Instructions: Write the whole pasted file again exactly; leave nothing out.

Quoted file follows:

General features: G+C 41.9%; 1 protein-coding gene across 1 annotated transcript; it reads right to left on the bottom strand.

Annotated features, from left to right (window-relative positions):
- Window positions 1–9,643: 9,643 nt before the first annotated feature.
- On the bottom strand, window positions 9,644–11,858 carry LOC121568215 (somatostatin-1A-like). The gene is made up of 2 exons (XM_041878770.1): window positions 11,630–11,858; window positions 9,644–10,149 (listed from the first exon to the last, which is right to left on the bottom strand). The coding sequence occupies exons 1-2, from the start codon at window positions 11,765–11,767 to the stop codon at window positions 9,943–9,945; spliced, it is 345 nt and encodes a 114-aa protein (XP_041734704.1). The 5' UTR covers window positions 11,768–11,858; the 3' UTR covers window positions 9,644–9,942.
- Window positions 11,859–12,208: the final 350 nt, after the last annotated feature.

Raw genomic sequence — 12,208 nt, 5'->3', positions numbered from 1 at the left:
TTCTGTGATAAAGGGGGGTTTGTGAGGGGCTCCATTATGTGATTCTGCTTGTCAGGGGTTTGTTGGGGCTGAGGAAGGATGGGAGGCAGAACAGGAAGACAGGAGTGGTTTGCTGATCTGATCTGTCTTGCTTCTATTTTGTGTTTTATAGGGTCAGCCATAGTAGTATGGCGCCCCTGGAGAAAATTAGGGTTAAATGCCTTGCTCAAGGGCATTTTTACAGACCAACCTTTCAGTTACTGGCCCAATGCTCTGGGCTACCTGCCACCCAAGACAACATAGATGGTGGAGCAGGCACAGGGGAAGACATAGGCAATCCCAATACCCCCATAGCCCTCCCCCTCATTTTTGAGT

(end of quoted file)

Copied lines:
General features: G+C 41.9%; 1 protein-coding gene across 1 annotated transcript; it reads right to left on the bottom strand.

Annotated features, from left to right (window-relative positions):
- Window positions 1–9,643: 9,643 nt before the first annotated feature.
- On the bottom strand, window positions 9,644–11,858 carry LOC121568215 (somatostatin-1A-like). The gene is made up of 2 exons (XM_041878770.1): window positions 11,630–11,858; window positions 9,644–10,149 (listed from the first exon to the last, which is right to left on the bottom strand). The coding sequence occupies exons 1-2, from the start codon at window positions 11,765–11,767 to the stop codon at window positions 9,943–9,945; spliced, it is 345 nt and encodes a 114-aa protein (XP_041734704.1). The 5' UTR covers window positions 11,768–11,858; the 3' UTR covers window positions 9,644–9,942.
- Window positions 11,859–12,208: the final 350 nt, after the last annotated feature.

Raw genomic sequence — 12,208 nt, 5'->3', positions numbered from 1 at the left:
TTCTGTGATAAAGGGGGGTTTGTGAGGGGCTCCATTATGTGATTCTGCTTGTCAGGGGTTTGTTGGGGCTGAGGAAGGATGGGAGGCAGAACAGGAAGACAGGAGTGGTTTGCTGATCTGATCTGTCTTGCTTCTATTTTGTGTTTTATAGGGTCAGCCATAGTAGTATGGCGCCCCTGGAGAAAATTAGGGTTAAATGCCTTGCTCAAGGGCATTTTTACAGACCAACCTTTCAGTTACTGGCCCAATGCTCTGGGCTACCTGCCACCCAAGACAACATAGATGGTGGAGCAGGCACAGGGGAAGACATAGGCAATCCCAATACCCCCATAGCCCTCCCCCTCATTTTTGAGT